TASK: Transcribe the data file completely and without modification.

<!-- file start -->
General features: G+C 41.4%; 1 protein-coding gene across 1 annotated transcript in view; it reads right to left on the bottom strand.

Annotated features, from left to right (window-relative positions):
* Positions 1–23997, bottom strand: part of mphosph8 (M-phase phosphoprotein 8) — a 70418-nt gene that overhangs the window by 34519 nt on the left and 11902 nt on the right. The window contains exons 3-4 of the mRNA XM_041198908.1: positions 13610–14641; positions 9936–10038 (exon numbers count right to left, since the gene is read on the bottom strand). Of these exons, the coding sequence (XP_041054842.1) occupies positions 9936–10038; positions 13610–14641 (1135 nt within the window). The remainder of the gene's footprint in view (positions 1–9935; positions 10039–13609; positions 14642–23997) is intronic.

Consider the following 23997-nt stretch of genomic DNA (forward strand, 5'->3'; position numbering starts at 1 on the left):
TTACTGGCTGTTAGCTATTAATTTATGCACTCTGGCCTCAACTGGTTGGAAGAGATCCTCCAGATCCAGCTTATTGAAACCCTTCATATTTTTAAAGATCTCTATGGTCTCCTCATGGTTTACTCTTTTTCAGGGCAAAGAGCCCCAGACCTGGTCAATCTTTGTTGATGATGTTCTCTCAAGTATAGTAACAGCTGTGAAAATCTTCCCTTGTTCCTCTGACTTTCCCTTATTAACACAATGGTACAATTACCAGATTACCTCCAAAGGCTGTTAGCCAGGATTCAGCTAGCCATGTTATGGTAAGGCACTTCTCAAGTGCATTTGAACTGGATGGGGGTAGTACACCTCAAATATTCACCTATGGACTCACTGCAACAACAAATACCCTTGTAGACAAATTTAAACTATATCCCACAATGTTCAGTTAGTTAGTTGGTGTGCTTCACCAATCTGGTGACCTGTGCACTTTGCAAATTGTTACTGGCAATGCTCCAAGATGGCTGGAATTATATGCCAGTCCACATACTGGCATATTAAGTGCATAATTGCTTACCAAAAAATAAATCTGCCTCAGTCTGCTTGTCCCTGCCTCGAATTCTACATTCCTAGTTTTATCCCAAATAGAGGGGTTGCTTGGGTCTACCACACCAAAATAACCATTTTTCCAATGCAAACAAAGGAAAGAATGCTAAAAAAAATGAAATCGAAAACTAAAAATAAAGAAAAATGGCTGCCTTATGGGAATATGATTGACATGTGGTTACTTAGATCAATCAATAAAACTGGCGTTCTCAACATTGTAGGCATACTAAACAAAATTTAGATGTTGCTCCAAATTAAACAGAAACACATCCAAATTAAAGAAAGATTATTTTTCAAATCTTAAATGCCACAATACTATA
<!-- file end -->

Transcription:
General features: G+C 41.4%; 1 protein-coding gene across 1 annotated transcript in view; it reads right to left on the bottom strand.

Annotated features, from left to right (window-relative positions):
* Positions 1–23997, bottom strand: part of mphosph8 (M-phase phosphoprotein 8) — a 70418-nt gene that overhangs the window by 34519 nt on the left and 11902 nt on the right. The window contains exons 3-4 of the mRNA XM_041198908.1: positions 13610–14641; positions 9936–10038 (exon numbers count right to left, since the gene is read on the bottom strand). Of these exons, the coding sequence (XP_041054842.1) occupies positions 9936–10038; positions 13610–14641 (1135 nt within the window). The remainder of the gene's footprint in view (positions 1–9935; positions 10039–13609; positions 14642–23997) is intronic.

Consider the following 23997-nt stretch of genomic DNA (forward strand, 5'->3'; position numbering starts at 1 on the left):
TTACTGGCTGTTAGCTATTAATTTATGCACTCTGGCCTCAACTGGTTGGAAGAGATCCTCCAGATCCAGCTTATTGAAACCCTTCATATTTTTAAAGATCTCTATGGTCTCCTCATGGTTTACTCTTTTTCAGGGCAAAGAGCCCCAGACCTGGTCAATCTTTGTTGATGATGTTCTCTCAAGTATAGTAACAGCTGTGAAAATCTTCCCTTGTTCCTCTGACTTTCCCTTATTAACACAATGGTACAATTACCAGATTACCTCCAAAGGCTGTTAGCCAGGATTCAGCTAGCCATGTTATGGTAAGGCACTTCTCAAGTGCATTTGAACTGGATGGGGGTAGTACACCTCAAATATTCACCTATGGACTCACTGCAACAACAAATACCCTTGTAGACAAATTTAAACTATATCCCACAATGTTCAGTTAGTTAGTTGGTGTGCTTCACCAATCTGGTGACCTGTGCACTTTGCAAATTGTTACTGGCAATGCTCCAAGATGGCTGGAATTATATGCCAGTCCACATACTGGCATATTAAGTGCATAATTGCTTACCAAAAAATAAATCTGCCTCAGTCTGCTTGTCCCTGCCTCGAATTCTACATTCCTAGTTTTATCCCAAATAGAGGGGTTGCTTGGGTCTACCACACCAAAATAACCATTTTTCCAATGCAAACAAAGGAAAGAATGCTAAAAAAAATGAAATCGAAAACTAAAAATAAAGAAAAATGGCTGCCTTATGGGAATATGATTGACATGTGGTTACTTAGATCAATCAATAAAACTGGCGTTCTCAACATTGTAGGCATACTAAACAAAATTTAGATGTTGCTCCAAATTAAACAGAAACACATCCAAATTAAAGAAAGATTATTTTTCAAATCTTAAATGCCACAATACTATA